# What is the most efficient way to find prime factors of a number (python)?

Updated: Dec 31, 2018

__One of the best method is to use Sieve of Eratosthenes__

Create a list of prime flags with their indices representing corresponding numbers.

0 →False

1 →False

2 →True

andso on..

Flag → **False** for each multiples of index if it’s **prime**.

Python program is shown below,

defprimes(n):

flag = [True] * n

flag[0] = flag[1] =False

for(index, prime)inenumerate(flag):

ifprime:

` `**yield** index

foriinrange(index*index, n, index):

flag[i] =False

Print the last item from generator,

p =None

forpinis_prime(1000000):

pass

>>> 999983

__Regular way__

To make the program efficient you need to:

Cross out 1 as it's not prime.

Cross out all of the multiples of 2 if input number is odd.

Cross out all of the multiples of 3 if input number is even.

Most importantly, for number N, you only need to test until you get to a prime till √N.

If a number N has a prime factor larger than √N , then it surely has a prime factor smaller than √N. So it's sufficient to search for prime factors in the range [1,√N]. If no prime factors exist in the range [1,√N], then N itself is prime and there is no need to continue searching beyond that range.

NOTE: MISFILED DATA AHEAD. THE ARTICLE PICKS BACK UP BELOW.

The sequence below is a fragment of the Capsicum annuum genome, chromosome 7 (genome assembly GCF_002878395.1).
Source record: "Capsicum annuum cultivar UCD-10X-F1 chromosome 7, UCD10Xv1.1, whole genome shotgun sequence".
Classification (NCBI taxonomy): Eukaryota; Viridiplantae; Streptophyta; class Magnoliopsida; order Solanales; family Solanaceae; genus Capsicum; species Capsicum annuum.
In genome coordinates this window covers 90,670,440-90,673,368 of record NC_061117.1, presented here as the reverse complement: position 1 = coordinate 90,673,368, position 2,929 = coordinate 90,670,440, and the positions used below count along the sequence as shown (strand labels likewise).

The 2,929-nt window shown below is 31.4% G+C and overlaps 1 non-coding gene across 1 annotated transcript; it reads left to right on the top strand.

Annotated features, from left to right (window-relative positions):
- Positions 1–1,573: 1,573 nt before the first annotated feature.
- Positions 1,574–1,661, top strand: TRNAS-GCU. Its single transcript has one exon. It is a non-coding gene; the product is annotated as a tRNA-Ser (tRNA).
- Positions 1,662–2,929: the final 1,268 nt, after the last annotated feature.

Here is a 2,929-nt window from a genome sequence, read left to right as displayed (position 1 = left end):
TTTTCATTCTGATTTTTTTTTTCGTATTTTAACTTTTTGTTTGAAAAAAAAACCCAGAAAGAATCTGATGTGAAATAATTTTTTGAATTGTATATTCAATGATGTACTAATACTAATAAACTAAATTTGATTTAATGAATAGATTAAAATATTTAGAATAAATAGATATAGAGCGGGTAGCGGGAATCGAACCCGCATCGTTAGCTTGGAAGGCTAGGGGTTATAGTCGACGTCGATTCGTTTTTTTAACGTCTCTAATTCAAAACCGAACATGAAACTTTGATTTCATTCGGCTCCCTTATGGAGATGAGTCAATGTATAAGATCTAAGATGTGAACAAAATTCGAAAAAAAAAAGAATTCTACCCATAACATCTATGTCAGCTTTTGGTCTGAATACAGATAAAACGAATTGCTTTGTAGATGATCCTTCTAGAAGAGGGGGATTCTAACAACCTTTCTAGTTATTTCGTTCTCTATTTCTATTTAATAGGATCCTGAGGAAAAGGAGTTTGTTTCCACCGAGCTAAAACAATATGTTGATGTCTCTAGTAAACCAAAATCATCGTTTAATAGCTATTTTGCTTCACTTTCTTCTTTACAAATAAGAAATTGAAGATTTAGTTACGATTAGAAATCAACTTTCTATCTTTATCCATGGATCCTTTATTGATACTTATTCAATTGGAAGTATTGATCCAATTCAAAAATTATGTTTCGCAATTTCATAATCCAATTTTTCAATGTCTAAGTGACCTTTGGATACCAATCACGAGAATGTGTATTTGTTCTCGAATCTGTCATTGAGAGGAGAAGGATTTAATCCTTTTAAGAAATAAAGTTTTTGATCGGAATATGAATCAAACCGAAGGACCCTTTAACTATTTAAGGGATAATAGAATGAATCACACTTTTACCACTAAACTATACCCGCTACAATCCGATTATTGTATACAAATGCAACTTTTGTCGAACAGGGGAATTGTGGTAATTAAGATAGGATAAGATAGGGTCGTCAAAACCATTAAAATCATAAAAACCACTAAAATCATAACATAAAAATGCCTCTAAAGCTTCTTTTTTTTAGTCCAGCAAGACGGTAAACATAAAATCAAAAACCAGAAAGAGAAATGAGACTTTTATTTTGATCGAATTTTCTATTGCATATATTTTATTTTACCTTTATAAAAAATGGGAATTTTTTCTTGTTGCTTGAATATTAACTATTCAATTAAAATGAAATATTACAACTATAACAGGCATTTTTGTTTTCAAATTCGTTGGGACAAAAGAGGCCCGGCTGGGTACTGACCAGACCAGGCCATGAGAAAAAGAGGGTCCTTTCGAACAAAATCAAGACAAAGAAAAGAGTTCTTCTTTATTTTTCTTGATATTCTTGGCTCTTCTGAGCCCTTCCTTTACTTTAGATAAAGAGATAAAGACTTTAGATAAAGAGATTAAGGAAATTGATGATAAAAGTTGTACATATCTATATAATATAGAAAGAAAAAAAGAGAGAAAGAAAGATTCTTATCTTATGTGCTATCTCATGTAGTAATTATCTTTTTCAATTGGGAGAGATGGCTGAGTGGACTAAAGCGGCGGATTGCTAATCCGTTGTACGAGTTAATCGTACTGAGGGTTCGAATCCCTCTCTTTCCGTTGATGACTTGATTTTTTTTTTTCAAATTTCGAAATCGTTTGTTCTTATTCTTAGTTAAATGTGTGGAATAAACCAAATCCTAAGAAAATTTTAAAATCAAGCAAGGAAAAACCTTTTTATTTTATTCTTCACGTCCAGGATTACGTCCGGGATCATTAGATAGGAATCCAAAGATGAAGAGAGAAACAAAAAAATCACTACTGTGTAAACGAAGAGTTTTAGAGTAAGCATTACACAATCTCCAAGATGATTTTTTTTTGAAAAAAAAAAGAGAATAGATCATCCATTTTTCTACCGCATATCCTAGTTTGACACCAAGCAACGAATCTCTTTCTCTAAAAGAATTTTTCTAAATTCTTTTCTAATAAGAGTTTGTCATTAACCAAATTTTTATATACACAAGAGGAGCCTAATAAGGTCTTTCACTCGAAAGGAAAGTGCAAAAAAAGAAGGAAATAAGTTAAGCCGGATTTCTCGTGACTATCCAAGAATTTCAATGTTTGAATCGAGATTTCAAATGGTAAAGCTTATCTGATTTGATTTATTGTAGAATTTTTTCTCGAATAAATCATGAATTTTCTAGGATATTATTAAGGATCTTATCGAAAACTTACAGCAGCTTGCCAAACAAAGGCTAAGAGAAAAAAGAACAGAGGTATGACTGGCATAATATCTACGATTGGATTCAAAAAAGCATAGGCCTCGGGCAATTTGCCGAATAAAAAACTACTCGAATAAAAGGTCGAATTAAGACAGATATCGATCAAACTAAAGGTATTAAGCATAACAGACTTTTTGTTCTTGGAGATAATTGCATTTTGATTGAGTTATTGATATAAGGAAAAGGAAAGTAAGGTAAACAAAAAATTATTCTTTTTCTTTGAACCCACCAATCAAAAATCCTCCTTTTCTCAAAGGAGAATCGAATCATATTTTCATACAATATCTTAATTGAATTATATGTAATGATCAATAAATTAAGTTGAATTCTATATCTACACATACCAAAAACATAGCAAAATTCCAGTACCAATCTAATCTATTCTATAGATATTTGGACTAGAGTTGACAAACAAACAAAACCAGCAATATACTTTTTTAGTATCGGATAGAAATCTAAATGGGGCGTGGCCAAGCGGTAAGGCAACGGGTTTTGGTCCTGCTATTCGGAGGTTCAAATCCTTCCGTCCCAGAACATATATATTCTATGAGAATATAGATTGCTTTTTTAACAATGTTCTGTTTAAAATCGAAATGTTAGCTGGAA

You can do it like this,

defis_prime(num):

ifnum<2:

returnFalse

else:

returnall(num%iforiinrange(2,int(num ** 0.5)+1))

Checking if 1471 is prime,

is_prime(1471)

True

Let's say you want to check all the prime numbers up-to 2 million,

prime_list = [iforiinrange(2000000)ifis_prime(i)]

I have seen similar type of problems in project Euler like sum of primes or total number of primes below (a very large number). If the number is small you can simply divide by all the numbers till (n-1) and check if it’s prime or not, but that program (shown below) performs very bad if the number is big.

defis_prime(num):

ifnum < 2:

returnFalse

foriinrange(2, num):

ifnum%i==0:

returnFalse

else:

returnTrue

For example: is_prime(47)

True

>>> %timeit ("is_prime(47)")

10.9 ns ± 0.0779 ns per loop (mean ± std. dev. of 7 runs, 100000000 loops each)

Above program performs very bad if the number is big. Better solution is, instead of dividing by all the numbers up-to (n-1), you just need to check if number is divisible till sqrt(num).

defis_prime(x):

'''Checking if number is prime, run until sqrt(number)'''

sqrt = round(x ** 0.5)

ifx < 2:

returnFalse

else:

foriinrange(2, sqrt + 1):

ifx%i == 0:

returnFalse

else:

returnTrue

OR,

defis_prime(num):

ifnum<2:

returnFalse

else:

returnall(num%iforiinrange(2,int(num ** 0.5)+1))

That’s it, now use list comprehension to get prime_list and print whatever you need.

>>> prime_list=[iforiinrange(3000000)ifis_prime(i)]

>>>len(prime_list)}")

>>>sum(prime_list)}")

>>>

Number of primes below 3 million: 216816

Sum of primes below 3 million: 312471072265

[2, 3, 5, 7, 11, 13, 17, 19....... ]